THE ROLE OF NEUROPLASTICITY IN THE DEVELOPMENT OF THE EMOTIONAL REGULATION SYSTEM :
The way in which the brain is shaped and develops depends, to a large degree, upon our early life experiences; this is because of a quality of the brain known as neuroplasticity. Because of the brain’s neuroplasticity, if, when we are young, we are constantly exposed to fear and danger because, for example, of the abusive treatment we receive from a parent or primary caregiver, the THREAT SYSTEM is at very high risk of being constantly over-activated in a way that leads it to operate in a dysfunctional manner; this dysfunction takes the form of the ‘fight/flight/freeze; response becoming hypersensitive, resulting in the affected individual developing grave difficulties keeping related emotions (such as anger, fear, and anxiety) in check. Without appropriate therapy, such dysfunction may last well into adulthood or even for an entire lifetime. On the other hand, if, when we are young, we experience consistent and secure love, care, and emotional warmth from our parents / primary caregivers, our SOOTHING SYSTEM is ‘nourished’ and becomes optimally (or close to optimally) developed resulting in us becoming more able to cope with life’s inevitable stressors, less vulnerable to feelings of anxiety and fear, and more able to calm ourselves down and ‘self-soothe than those who were brought up in an environment in which they were constantly exposed to fear and danger. However, even if we have had a traumatic early life and have problems regulating our emotions, there are various, simple things we can do to us control our feelings (see below).
- AVOID REACTING IMMEDIATELY / IMPULSIVELY: For example, if someone triggers our anger, rather than making a reflexive response (such as saying something we’ll deeply regret later) it is better to wait until the rage has subsided – this may involve calming physiological symptoms like fast heart rate and tense muscles by using relaxation exercises such as deep breathing and visualization; we may, therefore, need to remove ourselves for a while (if possible) from the presence of whoever it may be that has upset us.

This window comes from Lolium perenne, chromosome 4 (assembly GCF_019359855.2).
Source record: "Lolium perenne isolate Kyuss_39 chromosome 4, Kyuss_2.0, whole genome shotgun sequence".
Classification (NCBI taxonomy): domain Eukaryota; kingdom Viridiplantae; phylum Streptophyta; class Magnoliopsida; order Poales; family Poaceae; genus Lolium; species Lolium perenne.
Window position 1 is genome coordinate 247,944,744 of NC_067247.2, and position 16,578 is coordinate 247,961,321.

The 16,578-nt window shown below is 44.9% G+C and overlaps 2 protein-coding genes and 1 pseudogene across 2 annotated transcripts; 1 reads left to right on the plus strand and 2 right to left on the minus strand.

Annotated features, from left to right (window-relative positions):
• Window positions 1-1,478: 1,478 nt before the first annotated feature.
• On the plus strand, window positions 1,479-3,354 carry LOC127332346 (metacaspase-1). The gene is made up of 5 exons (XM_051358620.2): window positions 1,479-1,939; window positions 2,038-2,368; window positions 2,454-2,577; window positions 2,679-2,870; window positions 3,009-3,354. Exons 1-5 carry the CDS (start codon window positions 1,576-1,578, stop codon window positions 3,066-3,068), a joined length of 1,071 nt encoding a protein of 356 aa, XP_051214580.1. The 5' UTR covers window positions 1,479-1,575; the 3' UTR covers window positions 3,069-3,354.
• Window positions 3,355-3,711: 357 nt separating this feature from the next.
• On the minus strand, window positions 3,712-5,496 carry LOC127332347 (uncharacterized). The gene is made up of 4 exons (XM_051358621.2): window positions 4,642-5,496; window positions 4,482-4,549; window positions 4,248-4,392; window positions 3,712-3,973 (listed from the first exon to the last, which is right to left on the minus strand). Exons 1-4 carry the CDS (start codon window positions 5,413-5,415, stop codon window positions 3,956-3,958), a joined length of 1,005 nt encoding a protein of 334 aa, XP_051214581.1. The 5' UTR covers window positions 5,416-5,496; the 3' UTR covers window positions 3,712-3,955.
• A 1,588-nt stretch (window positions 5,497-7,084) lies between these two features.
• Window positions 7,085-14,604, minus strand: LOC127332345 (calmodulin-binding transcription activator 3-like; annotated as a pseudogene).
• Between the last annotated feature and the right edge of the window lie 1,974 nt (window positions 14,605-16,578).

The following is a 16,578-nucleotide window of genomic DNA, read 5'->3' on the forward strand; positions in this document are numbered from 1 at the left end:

- MAKE POSITIVE ALTERATIONS TO THE SITUATION GIVING RISE TO OUR NEGATIVE EMOTIONS (although this will not always be feasible, of course)
- ALTER FOCUS OF ATTENTION (e.g. undertaking a distracting activity)
- ALTER WAY IN WHICH WE ARE THINKING ABOUT THE SITUATION: A therapy that can help with this is COGNITIVE BEHAVIORAL THERAPY (CBT).
USING NEUROPLASTICITY TO OUR ADVANTAGE :
Although the brain’s quality of neuroplasticity can work against us if we experience a traumatic early life, we can also take advantage of it later in life to help reverse any damage that was done to the development of our young and vulnerable brains. In order to learn more about how this may be possible, you may wish to read my article MENDING THE MIND: SELF-DIRECTED NEUROPLASTICITY.
DIALECTICAL BEHAVIORAL THERAPY (DBT) :
Dialectical Behavior Therapy (DBT) is a therapy that was designed primarily for those who are suffering from borderline personality disorder (see above). A particularly useful skill taught within this therapy is called DISTRESS TOLERANCE which can be very helpful for those experiencing emotional distress due to intense, negative feelings.
COMPASSION FOCUSED THERAPY (CFT) :
Compassion Focused Therapy (CFT) can also be an effective therapy for those suffering from emotional dysregulation.
David Hosier BSc Hons; MSc; PGDE(FAHE).